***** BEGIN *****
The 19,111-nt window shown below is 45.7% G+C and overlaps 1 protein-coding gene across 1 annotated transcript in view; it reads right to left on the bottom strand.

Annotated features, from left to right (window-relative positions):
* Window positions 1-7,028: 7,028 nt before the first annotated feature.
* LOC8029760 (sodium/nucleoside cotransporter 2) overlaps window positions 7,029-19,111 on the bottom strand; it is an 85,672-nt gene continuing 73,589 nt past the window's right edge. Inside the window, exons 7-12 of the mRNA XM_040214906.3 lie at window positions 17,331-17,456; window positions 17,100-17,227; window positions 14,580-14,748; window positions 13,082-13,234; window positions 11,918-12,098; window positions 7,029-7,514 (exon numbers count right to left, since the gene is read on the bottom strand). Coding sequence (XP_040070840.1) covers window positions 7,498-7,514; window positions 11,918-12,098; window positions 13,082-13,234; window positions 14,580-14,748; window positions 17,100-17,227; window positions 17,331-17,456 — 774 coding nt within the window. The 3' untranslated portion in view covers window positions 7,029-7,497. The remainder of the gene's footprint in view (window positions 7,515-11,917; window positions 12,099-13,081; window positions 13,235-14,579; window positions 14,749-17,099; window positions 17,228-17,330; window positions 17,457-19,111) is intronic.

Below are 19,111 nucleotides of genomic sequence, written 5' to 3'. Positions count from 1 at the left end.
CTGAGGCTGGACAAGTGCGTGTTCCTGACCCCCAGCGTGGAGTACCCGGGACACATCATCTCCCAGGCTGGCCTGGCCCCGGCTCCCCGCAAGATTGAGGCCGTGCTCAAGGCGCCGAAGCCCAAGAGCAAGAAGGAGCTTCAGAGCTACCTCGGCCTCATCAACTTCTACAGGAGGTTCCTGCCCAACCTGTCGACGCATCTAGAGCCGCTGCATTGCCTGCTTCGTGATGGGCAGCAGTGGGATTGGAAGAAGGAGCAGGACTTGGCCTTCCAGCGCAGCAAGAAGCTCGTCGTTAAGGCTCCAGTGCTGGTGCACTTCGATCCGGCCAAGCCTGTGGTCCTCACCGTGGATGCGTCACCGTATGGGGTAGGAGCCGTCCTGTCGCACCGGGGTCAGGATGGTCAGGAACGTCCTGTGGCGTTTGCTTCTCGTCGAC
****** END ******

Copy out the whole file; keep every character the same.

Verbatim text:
The 19,111-nt window shown below is 45.7% G+C and overlaps 1 protein-coding gene across 1 annotated transcript in view; it reads right to left on the bottom strand.

Annotated features, from left to right (window-relative positions):
* Window positions 1-7,028: 7,028 nt before the first annotated feature.
* LOC8029760 (sodium/nucleoside cotransporter 2) overlaps window positions 7,029-19,111 on the bottom strand; it is an 85,672-nt gene continuing 73,589 nt past the window's right edge. Inside the window, exons 7-12 of the mRNA XM_040214906.3 lie at window positions 17,331-17,456; window positions 17,100-17,227; window positions 14,580-14,748; window positions 13,082-13,234; window positions 11,918-12,098; window positions 7,029-7,514 (exon numbers count right to left, since the gene is read on the bottom strand). Coding sequence (XP_040070840.1) covers window positions 7,498-7,514; window positions 11,918-12,098; window positions 13,082-13,234; window positions 14,580-14,748; window positions 17,100-17,227; window positions 17,331-17,456 — 774 coding nt within the window. The 3' untranslated portion in view covers window positions 7,029-7,497. The remainder of the gene's footprint in view (window positions 7,515-11,917; window positions 12,099-13,081; window positions 13,235-14,579; window positions 14,749-17,099; window positions 17,228-17,330; window positions 17,457-19,111) is intronic.

Below are 19,111 nucleotides of genomic sequence, written 5' to 3'. Positions count from 1 at the left end.
CTGAGGCTGGACAAGTGCGTGTTCCTGACCCCCAGCGTGGAGTACCCGGGACACATCATCTCCCAGGCTGGCCTGGCCCCGGCTCCCCGCAAGATTGAGGCCGTGCTCAAGGCGCCGAAGCCCAAGAGCAAGAAGGAGCTTCAGAGCTACCTCGGCCTCATCAACTTCTACAGGAGGTTCCTGCCCAACCTGTCGACGCATCTAGAGCCGCTGCATTGCCTGCTTCGTGATGGGCAGCAGTGGGATTGGAAGAAGGAGCAGGACTTGGCCTTCCAGCGCAGCAAGAAGCTCGTCGTTAAGGCTCCAGTGCTGGTGCACTTCGATCCGGCCAAGCCTGTGGTCCTCACCGTGGATGCGTCACCGTATGGGGTAGGAGCCGTCCTGTCGCACCGGGGTCAGGATGGTCAGGAACGTCCTGTGGCGTTTGCTTCTCGTCGAC